As discussed in earlier blogs, coats of arms painted into the scheme of decorated pages can often provide tantalizing clues about the original owners of early printed books. In many of our incunabula cases, we have been frustrated by failing to identify the person (or family) represented by the arms. However, in this batch, I am happy to report that we have a coat of arms in a book that we can at least tentatively identify – thanks to flickr and a little help from our friends.
The book is the first printed edition of works by Caesar (including the history of the Gallic wars), produced in Rome by Sweynheym and Pannartz in 1469. Our copy of this handsome volume has been copiously annotated throughout in a humanist hand – the same hand supplying headings in manuscript for each book. Furthermore, the opening page boasts a seven-line illuminated initial “G” on a square ground of white-vine stem decoration; a blue shield containing a coat of arms is found in the lower margin, similarly surrounded by white vine stem decoration. Unfortunately, the arms – which we may assume belonged to an early if not the book’s earliest owner – have been somewhat rubbed and effaced, making the details hard to decipher. This was perhaps a deliberate act by a later owner, keen to blot out all traces of earlier proprietorship. In initially cataloguing the book, we assigned the arms to an “unidentified owner” and suggested that the scratched out markings within the body of the shield were possibly “scimitars”.
As usual, we posted a sample of images from the book (including the decorated page) on our incunabula flickr set in advance of creating our website record. This was picked up by Dr Martin Davies (former curator of incunabula at the British Library), who has a particular research interest in Sweynheym & Pannartz editions. He suggested that the arms may be those of the Guicciardini family of Florence and kindly supplied the description of it from an Italian online (“i nostri avi”) genealogical site: “D’azzurro, a tre corni da caccia d’argento, imboccati e guarniti d’oro e legati di rosso, ordinati l’uno sull’altro …”, meaning the coat of arms should be blue containing three silver hunting horns with red strings, the tips of the horns being golden with gold ornamentation. For comparative purposes, he also sent us a link to an image from a Book of Hours in the British Library (Harley 2857) containing the Guicciardini arms.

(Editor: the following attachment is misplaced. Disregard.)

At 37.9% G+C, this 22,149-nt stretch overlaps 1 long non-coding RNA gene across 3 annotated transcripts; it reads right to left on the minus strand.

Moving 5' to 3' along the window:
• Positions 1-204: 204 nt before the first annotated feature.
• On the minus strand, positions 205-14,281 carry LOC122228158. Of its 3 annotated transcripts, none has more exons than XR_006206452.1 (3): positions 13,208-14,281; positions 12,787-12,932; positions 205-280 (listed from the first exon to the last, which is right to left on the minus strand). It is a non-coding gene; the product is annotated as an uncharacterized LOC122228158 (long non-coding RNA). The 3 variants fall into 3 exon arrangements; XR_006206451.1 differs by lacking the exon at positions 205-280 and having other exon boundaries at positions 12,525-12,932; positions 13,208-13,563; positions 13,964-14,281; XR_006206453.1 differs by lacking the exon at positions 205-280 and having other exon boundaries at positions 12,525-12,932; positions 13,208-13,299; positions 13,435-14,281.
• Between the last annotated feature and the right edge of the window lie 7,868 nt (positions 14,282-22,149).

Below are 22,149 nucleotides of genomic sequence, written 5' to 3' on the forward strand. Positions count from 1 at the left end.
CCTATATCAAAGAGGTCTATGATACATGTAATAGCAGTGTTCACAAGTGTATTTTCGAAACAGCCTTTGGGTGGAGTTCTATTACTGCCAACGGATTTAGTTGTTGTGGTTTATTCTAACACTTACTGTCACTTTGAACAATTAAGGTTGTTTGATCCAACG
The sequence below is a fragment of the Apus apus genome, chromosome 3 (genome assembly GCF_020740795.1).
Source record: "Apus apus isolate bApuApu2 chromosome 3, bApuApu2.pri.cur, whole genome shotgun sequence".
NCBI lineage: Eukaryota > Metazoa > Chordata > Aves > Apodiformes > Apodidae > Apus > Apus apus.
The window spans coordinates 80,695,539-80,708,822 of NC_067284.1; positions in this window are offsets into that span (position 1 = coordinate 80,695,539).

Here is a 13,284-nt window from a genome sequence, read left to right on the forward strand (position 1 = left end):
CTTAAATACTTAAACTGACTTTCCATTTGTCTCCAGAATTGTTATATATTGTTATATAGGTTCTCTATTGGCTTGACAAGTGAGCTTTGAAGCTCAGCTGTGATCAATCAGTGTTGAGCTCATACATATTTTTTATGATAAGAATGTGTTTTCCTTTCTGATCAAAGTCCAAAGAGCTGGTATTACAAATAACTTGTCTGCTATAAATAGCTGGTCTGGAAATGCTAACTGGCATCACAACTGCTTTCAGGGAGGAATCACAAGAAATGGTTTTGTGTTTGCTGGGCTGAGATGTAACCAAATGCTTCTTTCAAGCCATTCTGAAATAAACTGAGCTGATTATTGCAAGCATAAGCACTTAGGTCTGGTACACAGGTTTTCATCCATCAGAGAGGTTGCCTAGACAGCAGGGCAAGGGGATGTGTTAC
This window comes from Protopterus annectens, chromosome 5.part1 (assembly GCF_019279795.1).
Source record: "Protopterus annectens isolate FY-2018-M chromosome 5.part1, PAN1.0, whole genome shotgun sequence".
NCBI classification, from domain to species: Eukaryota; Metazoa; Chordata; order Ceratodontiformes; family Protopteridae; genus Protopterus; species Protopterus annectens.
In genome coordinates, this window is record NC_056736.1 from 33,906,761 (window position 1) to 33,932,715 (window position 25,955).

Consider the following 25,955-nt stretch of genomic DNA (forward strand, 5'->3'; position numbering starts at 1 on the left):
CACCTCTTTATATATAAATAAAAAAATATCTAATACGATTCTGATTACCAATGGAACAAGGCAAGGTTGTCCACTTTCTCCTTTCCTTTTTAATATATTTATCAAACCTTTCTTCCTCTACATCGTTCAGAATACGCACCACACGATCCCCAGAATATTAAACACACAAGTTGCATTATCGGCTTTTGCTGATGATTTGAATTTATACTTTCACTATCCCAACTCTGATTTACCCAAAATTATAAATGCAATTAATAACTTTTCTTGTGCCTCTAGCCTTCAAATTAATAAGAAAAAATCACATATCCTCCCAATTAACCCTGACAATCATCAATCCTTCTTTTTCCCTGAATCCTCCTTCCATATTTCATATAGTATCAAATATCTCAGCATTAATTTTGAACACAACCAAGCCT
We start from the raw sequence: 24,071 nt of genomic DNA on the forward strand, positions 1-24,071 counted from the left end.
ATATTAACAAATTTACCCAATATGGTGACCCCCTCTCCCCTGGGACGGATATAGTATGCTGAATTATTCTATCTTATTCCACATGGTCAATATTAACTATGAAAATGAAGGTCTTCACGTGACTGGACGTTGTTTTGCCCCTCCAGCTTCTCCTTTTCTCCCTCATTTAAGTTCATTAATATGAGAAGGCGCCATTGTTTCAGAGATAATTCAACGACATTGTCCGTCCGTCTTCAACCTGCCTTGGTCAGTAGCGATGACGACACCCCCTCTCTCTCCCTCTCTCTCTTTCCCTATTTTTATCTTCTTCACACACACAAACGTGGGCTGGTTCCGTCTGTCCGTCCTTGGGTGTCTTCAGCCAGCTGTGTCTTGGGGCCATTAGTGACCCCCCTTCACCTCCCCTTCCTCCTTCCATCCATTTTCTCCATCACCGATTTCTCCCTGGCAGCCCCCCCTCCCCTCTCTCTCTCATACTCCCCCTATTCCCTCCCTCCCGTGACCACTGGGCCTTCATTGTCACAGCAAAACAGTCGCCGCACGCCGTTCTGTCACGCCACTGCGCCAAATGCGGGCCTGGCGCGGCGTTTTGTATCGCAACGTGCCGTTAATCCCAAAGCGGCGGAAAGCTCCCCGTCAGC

We looked at the coat of arms in our book again. Even with the aid of a magnifiying glass, it is difficult to see red strings, although we can easily be persuaded that the shield contains horns and not swords. We also took another close up photograph of the arms, as sometimes is it easier to see minute details with the powerful help of digitisation. Again, although traces of gold can be discerned, and there are blotches that could be interpreted as red strings, we are not one hundred percent sure.
Tipped off by Martin Davies, we also contacted the Houghton Library, on the trail of another example of the Guicciardini arms, as found in an incunable edition of Petrarch (Florence: 1488, Houghton Library, Inc. 6345.5). John Overholt generously obliged by sending us an image from their book:
Again, there are certainly similarities with our coat of arms, but we must conclude that – owing to the damage inflicted on our book – we will never be absolutely sure. I would say, however, that the identification is a definite maybe!
Even though we can’t say definitively that this is the coat of arms of the Guicciardini family, it is still fun to speculate on which of the family members this book may have belonged to. It is tempting to put forward Francesco Guicciardini (6 March 1483 – 22 May 1540) as a contender. Although he was not born until some years after the book was originally printed, if indeed it was a family possession, it was surely known to him. He was a Florentine statesman, friend of Machievelli, diplomat, a prolific political writer and author of an important contemporary history of Italy, the Storia d’Italia. As a writer, his knowledge and understanding of historical context has been praised. So we turn again to the humanist annotations in our copy of Caesar’s history and wonder: are these the reflections and notes of Francesco?
Without flickr, the web, email and twitter, none of this (hopefully not too idle) speculation would have been possible. So we are immensely grateful to Martin, John and modern technology for helping us in our quest to identify this coat of arms – and if you have read any of our previous blogs, you will know that there are plenty more where that came from … if you would like to help further!
The latest ten records to be fully indexed on the project website are:
- Vocabularius ex quo [Latin and German] Hagenau: Heinrich Gran, ca. 1493-97]
- Anonymous: Regimen sanitatis Salernitanum [Paris: Antoine Caillaut, 1483]
- Albertus Magnus [pseudo-]: Secreta mulierum et virorum (cum commento) [Paris: Simon Doliatoris, ca. 1483]
- Celsus, Aurelius Cornelius: De medicina Milan: Leonardus Pachel and Uldericus Scinzenzeler, 1481 [two copies]
- Caesar, Gaius Julius: Commentarii Rome: In domo Petri de Maximis [Conradus Sweynheym and Arnoldus Pannartz], 12 May 1469
- Scriptores rei rusticae Venice: Nicolaus Jenson, 1472
- Cicero, Marcus Tullius: Epistolae ad familiares [Venice: Vindelinus de Spira], 1471
- Cicero, Marcus Tullius: De officiis Venice: Vindelinus de Spira, 13 Aug. 1470
- Xenophon: Opera varia [Milan: A. Minutianus? ca. 1501-02]
Categories: Special Collections